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    I'm pleased the number is growing and concerned that it isn't higher. An institution that praises intolerance and prohibits thinking for oneself stands in the way of the advancement of the entire human race. Just consider how much more advanced we could be as a species if religion hadn't been there throughout history to combat progression. Medicine alone has been thwarted virtually every step of the way by religious zealots attempting to stop people from "playing god". Imagine how much sooner we could have understood the anatomy of the human body if people had praised autopsies as the brilliant way to understand how we work instead of attacked as evil and heathenish. How much sooner might we have understood the way the universe works had the church not met seekers of knowledge with threats of torture and death. Religion is a holdover from a time we thought the earth was flat and the center of the universe. Even today fanatics are still hard at work to stand in the way of science. Consider how much we could have advanced medicine just in the last couple of decades if stem cell research had been greeted with open arms instead of blind hatred for daring to "attempting to elevate ourselves to godhood". Think of how liberty has suffered because of religious people impose morality on the rest of us. Think of how many fewer people would be dying of disease if moral dictators didn't oppose regulating "the oldest profession". How many fewer people would be wasting away in prisons if others hadn't determined that they should be punished for living an alternative lifestyle? For every good thing religion can claim it does or has done, which are few, there are a dozen bad things. Nothing in the history of humankind as been as detrimental to the human race as religion and I'd be willing to bet nothing ever will be.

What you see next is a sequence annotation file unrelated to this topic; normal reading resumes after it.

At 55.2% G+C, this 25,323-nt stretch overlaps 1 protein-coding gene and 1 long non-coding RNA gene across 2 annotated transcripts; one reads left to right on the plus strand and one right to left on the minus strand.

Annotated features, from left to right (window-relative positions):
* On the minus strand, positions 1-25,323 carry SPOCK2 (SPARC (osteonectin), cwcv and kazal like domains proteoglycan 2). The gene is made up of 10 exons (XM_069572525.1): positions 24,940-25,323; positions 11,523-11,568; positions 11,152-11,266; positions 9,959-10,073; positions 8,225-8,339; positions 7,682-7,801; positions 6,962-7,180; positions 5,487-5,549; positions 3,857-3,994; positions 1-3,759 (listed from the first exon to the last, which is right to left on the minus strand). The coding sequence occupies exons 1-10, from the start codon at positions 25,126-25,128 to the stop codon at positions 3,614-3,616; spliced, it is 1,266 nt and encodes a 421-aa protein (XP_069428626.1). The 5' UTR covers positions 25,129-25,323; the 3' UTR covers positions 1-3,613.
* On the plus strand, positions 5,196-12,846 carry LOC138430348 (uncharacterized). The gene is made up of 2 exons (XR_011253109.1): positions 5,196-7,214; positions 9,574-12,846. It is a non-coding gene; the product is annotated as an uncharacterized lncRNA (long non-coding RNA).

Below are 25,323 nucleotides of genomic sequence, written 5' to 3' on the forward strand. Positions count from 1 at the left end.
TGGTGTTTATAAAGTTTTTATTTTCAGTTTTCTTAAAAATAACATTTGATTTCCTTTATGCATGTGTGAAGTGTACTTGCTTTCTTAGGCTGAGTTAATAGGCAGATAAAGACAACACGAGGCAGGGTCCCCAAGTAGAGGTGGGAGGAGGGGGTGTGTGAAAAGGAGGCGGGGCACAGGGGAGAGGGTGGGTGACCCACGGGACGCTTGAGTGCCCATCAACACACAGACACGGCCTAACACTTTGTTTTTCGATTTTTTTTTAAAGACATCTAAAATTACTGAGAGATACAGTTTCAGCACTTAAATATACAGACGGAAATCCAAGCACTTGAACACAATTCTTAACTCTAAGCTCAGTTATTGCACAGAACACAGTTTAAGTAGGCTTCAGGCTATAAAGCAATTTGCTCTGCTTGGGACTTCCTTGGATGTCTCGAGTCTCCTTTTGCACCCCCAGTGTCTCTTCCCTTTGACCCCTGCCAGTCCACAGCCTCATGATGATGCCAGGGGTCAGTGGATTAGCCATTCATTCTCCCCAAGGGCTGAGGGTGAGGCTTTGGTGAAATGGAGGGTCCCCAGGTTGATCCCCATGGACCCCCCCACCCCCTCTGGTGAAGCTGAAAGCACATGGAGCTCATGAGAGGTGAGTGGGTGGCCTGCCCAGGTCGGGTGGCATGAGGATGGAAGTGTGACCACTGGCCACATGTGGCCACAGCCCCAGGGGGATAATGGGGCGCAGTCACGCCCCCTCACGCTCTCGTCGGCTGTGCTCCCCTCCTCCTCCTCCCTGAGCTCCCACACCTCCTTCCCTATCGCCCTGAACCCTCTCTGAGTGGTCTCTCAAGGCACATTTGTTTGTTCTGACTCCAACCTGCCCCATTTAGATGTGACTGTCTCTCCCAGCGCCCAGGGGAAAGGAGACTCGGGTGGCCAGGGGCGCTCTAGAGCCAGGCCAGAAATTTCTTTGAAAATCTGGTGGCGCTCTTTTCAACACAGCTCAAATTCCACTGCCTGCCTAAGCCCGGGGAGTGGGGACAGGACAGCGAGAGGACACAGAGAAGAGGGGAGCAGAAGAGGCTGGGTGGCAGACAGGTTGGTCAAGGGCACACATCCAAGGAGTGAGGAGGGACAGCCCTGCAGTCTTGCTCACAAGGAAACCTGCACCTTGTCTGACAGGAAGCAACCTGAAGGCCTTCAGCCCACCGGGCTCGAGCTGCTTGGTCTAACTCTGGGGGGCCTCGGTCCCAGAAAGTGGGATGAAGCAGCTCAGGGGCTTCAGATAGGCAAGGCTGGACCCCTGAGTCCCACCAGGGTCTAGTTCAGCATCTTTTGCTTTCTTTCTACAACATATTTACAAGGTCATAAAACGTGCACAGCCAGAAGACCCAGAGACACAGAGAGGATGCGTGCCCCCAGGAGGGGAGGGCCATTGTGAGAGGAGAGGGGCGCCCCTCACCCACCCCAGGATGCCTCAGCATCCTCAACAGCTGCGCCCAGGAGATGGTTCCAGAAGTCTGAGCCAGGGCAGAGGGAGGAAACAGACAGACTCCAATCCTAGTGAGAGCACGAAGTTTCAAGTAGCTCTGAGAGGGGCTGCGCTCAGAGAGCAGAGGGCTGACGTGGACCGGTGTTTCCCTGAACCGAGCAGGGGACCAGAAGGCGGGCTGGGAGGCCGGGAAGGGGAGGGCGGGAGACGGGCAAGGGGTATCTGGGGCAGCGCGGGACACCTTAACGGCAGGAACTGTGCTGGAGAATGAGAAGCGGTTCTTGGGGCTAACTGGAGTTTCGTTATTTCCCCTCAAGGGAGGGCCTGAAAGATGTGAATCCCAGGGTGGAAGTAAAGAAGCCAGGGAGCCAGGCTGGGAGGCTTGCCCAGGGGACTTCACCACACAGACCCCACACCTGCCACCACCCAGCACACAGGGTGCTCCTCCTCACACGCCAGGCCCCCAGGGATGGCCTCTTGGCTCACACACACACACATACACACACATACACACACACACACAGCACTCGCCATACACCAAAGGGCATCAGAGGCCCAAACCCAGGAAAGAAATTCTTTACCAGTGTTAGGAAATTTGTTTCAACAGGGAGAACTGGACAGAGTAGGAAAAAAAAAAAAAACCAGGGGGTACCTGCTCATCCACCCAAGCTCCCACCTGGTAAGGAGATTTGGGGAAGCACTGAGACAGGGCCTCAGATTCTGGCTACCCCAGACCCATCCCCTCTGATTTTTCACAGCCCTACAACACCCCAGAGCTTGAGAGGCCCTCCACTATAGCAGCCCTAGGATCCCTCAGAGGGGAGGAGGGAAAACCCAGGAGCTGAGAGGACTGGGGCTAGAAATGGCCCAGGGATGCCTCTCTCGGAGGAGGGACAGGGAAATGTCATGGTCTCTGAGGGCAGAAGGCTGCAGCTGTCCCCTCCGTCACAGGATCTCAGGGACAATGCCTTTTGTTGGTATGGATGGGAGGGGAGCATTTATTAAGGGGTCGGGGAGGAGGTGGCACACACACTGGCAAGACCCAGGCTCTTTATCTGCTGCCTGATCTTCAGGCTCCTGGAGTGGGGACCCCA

• #93